The Federal Reserve on Wednesday raised its benchmark interest rates by 75 basis point, the most since 1994, in an attempt to bring down surging inflation. The policy rate is now at a range of 1.5%-1.75%.
“Clearly, today’s 75 basis point increase is an unusually large one, and I do not expect moves of this size to be common,” Fed’s Chair Jerome Powell said.
“I think events of the last few months have raised the degree of difficulty, created great challenges,” he said. “And there’s a much bigger chance now that it will depend on factors that we don’t control.”
The chairman also added that it is still possible for the central bank to achieve a soft landing, meaning that the Fed will be able to bring down inflation without causing a recession.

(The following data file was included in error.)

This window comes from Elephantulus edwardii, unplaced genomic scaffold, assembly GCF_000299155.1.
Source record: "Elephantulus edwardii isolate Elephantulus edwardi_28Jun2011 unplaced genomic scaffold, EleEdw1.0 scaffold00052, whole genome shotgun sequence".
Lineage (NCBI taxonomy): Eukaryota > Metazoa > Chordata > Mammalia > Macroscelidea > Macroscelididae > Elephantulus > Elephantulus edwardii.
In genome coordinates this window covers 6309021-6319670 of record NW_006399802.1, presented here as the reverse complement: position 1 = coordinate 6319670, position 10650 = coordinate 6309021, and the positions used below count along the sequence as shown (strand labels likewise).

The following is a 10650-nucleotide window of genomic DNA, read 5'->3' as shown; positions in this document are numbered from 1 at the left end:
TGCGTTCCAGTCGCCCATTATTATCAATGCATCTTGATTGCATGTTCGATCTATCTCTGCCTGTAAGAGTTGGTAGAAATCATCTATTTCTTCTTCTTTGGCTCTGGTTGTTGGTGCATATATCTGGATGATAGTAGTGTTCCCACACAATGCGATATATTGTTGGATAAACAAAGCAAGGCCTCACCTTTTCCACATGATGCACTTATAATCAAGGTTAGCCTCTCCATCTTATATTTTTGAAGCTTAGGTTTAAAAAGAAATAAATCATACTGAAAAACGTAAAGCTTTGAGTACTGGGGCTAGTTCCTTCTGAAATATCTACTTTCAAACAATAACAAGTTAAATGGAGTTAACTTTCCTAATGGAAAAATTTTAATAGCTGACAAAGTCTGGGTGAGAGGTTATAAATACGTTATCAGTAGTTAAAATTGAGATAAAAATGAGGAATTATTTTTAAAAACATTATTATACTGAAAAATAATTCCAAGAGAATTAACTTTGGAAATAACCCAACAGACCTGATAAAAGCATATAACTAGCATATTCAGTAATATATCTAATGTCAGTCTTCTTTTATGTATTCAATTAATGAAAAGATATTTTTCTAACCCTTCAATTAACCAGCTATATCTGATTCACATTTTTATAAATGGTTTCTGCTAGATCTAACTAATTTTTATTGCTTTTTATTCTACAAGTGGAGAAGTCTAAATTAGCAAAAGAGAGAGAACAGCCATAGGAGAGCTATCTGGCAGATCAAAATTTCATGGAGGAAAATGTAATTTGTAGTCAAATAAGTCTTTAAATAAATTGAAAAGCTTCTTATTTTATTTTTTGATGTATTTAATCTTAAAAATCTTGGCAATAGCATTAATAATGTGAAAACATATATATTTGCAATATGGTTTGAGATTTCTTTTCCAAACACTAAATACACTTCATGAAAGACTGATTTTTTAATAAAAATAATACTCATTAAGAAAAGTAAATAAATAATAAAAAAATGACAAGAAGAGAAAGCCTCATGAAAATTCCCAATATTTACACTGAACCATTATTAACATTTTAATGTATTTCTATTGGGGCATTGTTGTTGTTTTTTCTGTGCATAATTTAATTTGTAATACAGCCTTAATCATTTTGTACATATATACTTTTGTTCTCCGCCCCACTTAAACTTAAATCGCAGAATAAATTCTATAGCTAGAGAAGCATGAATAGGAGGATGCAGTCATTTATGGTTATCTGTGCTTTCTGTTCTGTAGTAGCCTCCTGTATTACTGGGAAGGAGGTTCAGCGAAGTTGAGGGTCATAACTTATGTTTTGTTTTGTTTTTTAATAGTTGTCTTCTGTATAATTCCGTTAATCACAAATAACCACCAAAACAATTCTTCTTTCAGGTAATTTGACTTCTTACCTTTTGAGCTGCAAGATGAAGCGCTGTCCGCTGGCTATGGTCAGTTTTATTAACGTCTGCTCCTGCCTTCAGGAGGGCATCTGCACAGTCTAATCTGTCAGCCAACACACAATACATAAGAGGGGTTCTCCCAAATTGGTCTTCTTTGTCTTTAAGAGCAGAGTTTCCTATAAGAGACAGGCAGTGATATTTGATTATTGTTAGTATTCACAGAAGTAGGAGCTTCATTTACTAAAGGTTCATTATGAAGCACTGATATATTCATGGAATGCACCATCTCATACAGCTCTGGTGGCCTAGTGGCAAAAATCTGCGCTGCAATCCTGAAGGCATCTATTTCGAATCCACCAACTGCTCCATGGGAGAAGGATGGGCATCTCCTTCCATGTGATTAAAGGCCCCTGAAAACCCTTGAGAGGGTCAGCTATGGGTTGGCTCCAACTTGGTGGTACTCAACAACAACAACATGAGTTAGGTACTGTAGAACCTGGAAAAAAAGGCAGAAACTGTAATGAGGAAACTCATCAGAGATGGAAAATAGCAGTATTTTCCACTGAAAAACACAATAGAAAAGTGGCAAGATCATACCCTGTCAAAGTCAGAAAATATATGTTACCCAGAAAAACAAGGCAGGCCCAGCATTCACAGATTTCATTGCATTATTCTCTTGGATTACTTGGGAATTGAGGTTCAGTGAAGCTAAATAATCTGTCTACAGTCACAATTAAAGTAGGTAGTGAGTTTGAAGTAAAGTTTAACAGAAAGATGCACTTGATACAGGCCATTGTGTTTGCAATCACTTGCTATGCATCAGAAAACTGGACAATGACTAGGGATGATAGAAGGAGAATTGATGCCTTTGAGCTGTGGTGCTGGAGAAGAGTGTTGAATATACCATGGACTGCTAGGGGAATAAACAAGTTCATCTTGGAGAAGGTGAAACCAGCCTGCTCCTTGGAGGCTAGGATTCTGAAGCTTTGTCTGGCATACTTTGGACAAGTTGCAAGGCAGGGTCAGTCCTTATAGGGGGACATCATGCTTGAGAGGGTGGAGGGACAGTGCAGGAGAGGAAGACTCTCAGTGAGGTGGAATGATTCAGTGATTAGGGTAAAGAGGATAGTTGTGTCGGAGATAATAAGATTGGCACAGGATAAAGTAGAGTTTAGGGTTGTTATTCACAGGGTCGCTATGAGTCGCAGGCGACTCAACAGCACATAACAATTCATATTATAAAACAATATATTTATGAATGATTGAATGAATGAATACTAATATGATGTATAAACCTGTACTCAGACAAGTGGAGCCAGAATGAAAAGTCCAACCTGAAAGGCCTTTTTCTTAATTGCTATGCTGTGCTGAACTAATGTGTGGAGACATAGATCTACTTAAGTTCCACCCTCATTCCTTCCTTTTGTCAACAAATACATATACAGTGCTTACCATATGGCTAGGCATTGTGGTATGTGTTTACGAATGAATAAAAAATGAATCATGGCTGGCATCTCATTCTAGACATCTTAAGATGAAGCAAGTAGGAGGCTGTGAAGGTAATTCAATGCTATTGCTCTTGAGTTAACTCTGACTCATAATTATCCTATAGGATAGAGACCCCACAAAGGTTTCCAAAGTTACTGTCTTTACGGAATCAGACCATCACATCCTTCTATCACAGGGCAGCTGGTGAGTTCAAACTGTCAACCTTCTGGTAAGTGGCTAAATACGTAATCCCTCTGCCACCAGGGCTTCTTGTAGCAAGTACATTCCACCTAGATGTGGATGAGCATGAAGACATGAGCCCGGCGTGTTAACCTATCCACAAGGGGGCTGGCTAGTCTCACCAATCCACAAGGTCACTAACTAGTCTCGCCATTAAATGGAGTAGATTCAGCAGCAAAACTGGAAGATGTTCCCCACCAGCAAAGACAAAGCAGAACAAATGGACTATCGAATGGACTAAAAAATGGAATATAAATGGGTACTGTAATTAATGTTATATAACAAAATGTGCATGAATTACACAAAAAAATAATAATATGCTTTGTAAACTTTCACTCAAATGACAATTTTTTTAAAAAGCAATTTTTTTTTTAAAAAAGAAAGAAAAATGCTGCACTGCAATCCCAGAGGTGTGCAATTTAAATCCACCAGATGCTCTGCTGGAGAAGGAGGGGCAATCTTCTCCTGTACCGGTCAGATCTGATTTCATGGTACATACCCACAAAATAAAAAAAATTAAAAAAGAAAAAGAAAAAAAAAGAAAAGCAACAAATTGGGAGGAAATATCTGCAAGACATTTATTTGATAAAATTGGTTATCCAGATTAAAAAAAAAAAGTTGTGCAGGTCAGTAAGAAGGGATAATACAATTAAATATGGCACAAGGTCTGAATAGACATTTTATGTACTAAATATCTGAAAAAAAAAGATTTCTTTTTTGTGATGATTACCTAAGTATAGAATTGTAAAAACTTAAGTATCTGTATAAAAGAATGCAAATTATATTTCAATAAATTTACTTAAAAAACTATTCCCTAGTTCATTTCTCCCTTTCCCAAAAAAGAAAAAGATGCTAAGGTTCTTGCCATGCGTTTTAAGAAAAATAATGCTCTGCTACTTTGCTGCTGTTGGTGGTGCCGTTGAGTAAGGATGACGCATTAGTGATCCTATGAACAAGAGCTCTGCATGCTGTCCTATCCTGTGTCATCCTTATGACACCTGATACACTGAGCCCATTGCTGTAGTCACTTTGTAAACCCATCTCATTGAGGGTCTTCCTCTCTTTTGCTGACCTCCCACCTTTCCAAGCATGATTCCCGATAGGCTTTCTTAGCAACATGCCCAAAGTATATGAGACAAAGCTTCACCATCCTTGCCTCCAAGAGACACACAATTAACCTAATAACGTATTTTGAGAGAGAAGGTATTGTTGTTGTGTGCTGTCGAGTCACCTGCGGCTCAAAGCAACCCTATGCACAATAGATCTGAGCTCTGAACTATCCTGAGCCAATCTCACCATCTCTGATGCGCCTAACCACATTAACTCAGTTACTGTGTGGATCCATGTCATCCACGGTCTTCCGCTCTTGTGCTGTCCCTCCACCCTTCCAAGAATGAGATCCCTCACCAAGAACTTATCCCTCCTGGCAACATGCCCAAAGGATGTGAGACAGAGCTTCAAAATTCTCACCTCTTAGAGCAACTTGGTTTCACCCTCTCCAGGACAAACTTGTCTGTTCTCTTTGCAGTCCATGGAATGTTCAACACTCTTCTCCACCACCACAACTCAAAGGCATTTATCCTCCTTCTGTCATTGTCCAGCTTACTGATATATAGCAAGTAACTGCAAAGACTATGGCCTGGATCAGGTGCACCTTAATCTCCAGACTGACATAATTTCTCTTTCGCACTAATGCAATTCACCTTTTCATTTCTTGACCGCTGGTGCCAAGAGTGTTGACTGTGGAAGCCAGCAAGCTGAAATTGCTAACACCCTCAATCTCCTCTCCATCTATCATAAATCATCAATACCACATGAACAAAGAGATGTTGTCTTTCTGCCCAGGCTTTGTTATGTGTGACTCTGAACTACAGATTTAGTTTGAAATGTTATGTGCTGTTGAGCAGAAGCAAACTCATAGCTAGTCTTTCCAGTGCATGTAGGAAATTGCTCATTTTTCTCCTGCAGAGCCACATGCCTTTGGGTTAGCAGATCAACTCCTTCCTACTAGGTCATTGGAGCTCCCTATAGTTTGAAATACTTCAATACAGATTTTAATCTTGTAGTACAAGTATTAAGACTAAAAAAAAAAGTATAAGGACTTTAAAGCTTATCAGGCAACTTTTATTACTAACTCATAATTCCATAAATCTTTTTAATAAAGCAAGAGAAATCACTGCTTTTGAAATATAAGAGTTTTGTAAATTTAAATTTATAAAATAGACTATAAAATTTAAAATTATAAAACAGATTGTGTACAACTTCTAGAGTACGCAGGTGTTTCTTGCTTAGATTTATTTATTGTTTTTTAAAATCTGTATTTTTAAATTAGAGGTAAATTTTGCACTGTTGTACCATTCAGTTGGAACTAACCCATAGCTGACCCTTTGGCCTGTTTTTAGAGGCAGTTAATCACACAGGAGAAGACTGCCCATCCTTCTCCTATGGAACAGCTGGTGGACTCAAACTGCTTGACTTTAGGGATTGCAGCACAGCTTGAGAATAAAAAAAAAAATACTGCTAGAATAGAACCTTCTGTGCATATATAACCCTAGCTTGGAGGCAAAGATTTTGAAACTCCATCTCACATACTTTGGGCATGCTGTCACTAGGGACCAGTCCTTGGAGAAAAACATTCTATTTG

Lastly, he noted that although he sees a 50-70 basis point increase in the meeting in July, decisions will be made meeting by meeting.
According to the dot plot of individual members’ expectations on the Fed funds rate, the U.S. central bank’s benchmark rate will finish 2022 at 3.4%, an upward revision of 1.5 percentage points from the March estimate.
The Fed also significantly cut its outlook for 2022 economic growth to 1.7%, down from 2.8% from the March outlook.
The inflation projection pointed to rise to 5.2% this year, up from 4.3%. Meanwhile, core inflation, which excludes food and energy, indicated at 4.3%, up by just 0.2 percentage point from the previous projection.
Stocks in Wall Street closed higher on Wednesday as Dow Jones snapped its five-day losing streak by gaining 303.70 points or 1% to close at 30,668.53 points. The S & P 500 rose 1.46% to 3,789.99 and the Nasdaq increased 2.5% to close at 11,099.15.